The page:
The Master Glossary definition of “income tax” in ASC 740 states the following: “Domestic and foreign federal (national), state, and local (including franchise) taxes based on income.” In fact, ASC 740 does not apply to franchise tax based on capital or to certain withholding taxes for the benefit of the owners.6 The standard also explains that when the reporting entity incurs an excise tax that is independent of taxable income – i.e., the tax is due on a specific transaction regardless of whether there is any taxable income for the period in which the transaction occurs – the tax is not an income tax and it should be recognized as an expense in pretax income.The employer’s portion of FICA taxes (i.e., payroll tax) is based on the employees’ income and not the reporting entity’s income, making it clear that payroll tax is not an income tax.

However, ASC 740 does not specifically address the accounting for income tax credits that are also available, by election, to offset payroll tax (i.e., dual purpose tax credits). Generally, refundable tax credits (i.e., credits that can be refunded for cash) are not accounted for under ASC 740, even when the reporting entity is currently paying income tax and can utilize the credit to offset income tax liability. Rather, when entities determine the proper classification of credits used to offset payroll tax, the guidance under IAS 20, Accounting for Government Grants and Disclosure of Government Assistance, may be applied in these situations. Specifically, IAS 20 notes that grants related to income are presented as part of profit or loss, either separately or under a general heading such as “other income”; alternatively, they are deducted in reporting the related expense.8

This new qualified small business R&D credit is not refundable. However, a qualified small business with currently minimal or no regular income tax liability has an option to either use the credit to offset income tax liability during a 20-year R&D credit carryforward period or use the credit to offset payroll tax (up to $250,000 per year for five years).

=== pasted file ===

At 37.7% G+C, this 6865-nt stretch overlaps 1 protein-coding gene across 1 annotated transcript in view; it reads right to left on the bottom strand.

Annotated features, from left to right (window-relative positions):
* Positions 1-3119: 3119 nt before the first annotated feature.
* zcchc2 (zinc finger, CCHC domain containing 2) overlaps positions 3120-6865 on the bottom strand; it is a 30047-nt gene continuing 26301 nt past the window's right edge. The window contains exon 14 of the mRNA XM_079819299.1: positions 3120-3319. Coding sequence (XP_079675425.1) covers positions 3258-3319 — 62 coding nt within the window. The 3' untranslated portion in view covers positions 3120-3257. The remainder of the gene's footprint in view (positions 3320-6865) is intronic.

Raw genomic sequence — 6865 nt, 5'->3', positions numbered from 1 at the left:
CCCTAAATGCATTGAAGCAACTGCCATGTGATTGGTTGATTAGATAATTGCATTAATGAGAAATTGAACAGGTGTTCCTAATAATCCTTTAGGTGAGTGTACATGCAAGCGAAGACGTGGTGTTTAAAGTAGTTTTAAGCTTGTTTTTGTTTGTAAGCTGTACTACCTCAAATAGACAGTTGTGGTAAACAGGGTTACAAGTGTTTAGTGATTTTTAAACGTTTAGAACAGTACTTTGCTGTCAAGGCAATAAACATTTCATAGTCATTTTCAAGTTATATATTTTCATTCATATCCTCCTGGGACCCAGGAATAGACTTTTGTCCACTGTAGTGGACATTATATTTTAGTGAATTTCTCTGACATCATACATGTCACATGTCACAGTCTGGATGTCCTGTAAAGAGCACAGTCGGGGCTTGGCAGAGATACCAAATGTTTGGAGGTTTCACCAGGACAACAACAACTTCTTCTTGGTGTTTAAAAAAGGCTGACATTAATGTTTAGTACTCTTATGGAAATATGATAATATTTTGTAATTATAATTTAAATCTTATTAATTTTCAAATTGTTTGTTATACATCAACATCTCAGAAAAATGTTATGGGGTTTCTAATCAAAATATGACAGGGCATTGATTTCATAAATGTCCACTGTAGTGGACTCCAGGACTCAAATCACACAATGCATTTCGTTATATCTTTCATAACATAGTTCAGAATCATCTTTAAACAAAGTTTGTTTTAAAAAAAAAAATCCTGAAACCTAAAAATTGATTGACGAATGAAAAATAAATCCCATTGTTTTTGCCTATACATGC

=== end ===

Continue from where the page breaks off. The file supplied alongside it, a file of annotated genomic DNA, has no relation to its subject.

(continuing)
Therefore, the accounting question is how to consider the ability to utilize current year R&D credits, after reducing net income tax, if any, to reduce payroll taxes. Two approaches are considered in this alert.

One approach is to account for the benefit consistent with the chosen annual election and management’s expectation concerning the manner in which a credit carryforward is expected to be monetized.9 For example, assume that a qualified small business generates a current year R&D credit of $200,000. Under this first approach, three scenarios exist:
  1. The qualified small business expects that the credit would be used against income tax only. In this scenario, an entity would record an income tax benefit of $200,000 and either record a corresponding reduction in income taxes payable if the credit is being used to reduce current year taxes, or record a deferred tax asset, subject to valuation allowance assessment, if the credit is being carried forward.
  2. The qualified small business has a pre-credit tax liability limitation of $130,000 and the entity elects to treat $70,000 as payroll tax credit available to offset payroll tax liability on Form 941, assuming the entity has no general business credit carryforward. Under this approach, the entity would recognize $130,000 as income tax benefit (the offset to current-year income tax) and $70,000 as pretax income benefit (the offset to payroll tax).
  3. If the entity does not owe income tax in the current year, it can elect to utilize up to $200,000 of the current-year R&D credit as an offset to payroll tax. If payroll tax is less than $200,000, the entity would consider the manner in which it is expecting to monetize the R&D credit carryforward. If the R&D credit carryforward is expected to offset future income tax, it would be accounted for as income tax benefit and any deferred tax asset credit carryforward would be evaluated for a valuation allowance.

Note, that if the recognition requirements in ASC 740 are met, a deferred tax asset for an R&D credit carryforward must be recognized under ASC 740 regardless of the income statement presentation of the benefit (i.e., pretax income or income tax benefit).10

Another approach is to treat the R&D credit generated during the five year period up to $1,250,000 as a non-income tax benefit (i.e., an item of pretax income).

There are unique considerations that might favor the first approach.

The election is only available during a five-year period and the law, as currently written, limits the optionality to the R&D credits that are not otherwise used to reduce net income tax expense.